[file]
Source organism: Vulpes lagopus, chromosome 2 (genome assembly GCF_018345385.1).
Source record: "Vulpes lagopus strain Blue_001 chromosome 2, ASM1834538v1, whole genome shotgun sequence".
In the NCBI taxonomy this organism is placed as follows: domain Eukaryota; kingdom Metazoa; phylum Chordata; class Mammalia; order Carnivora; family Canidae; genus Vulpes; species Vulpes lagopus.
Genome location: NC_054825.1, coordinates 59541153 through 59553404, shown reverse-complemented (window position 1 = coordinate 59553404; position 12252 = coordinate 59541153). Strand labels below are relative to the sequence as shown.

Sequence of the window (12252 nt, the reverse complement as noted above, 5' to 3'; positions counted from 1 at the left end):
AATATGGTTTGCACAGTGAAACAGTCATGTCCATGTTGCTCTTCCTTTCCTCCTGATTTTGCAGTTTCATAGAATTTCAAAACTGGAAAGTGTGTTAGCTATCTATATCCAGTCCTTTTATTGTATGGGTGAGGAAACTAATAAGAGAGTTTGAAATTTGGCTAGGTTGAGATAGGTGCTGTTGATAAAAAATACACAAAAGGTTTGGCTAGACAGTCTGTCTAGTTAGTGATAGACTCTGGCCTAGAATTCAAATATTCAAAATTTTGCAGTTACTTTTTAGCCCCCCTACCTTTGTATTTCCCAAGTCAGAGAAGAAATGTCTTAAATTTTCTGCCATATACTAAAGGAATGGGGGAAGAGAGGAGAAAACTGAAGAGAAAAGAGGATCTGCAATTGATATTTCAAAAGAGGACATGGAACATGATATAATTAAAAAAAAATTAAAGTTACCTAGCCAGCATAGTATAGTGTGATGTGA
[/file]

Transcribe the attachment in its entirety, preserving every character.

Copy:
Source organism: Vulpes lagopus, chromosome 2 (genome assembly GCF_018345385.1).
Source record: "Vulpes lagopus strain Blue_001 chromosome 2, ASM1834538v1, whole genome shotgun sequence".
In the NCBI taxonomy this organism is placed as follows: domain Eukaryota; kingdom Metazoa; phylum Chordata; class Mammalia; order Carnivora; family Canidae; genus Vulpes; species Vulpes lagopus.
Genome location: NC_054825.1, coordinates 59541153 through 59553404, shown reverse-complemented (window position 1 = coordinate 59553404; position 12252 = coordinate 59541153). Strand labels below are relative to the sequence as shown.

Sequence of the window (12252 nt, the reverse complement as noted above, 5' to 3'; positions counted from 1 at the left end):
AATATGGTTTGCACAGTGAAACAGTCATGTCCATGTTGCTCTTCCTTTCCTCCTGATTTTGCAGTTTCATAGAATTTCAAAACTGGAAAGTGTGTTAGCTATCTATATCCAGTCCTTTTATTGTATGGGTGAGGAAACTAATAAGAGAGTTTGAAATTTGGCTAGGTTGAGATAGGTGCTGTTGATAAAAAATACACAAAAGGTTTGGCTAGACAGTCTGTCTAGTTAGTGATAGACTCTGGCCTAGAATTCAAATATTCAAAATTTTGCAGTTACTTTTTAGCCCCCCTACCTTTGTATTTCCCAAGTCAGAGAAGAAATGTCTTAAATTTTCTGCCATATACTAAAGGAATGGGGGAAGAGAGGAGAAAACTGAAGAGAAAAGAGGATCTGCAATTGATATTTCAAAAGAGGACATGGAACATGATATAATTAAAAAAAAATTAAAGTTACCTAGCCAGCATAGTATAGTGTGATGTGA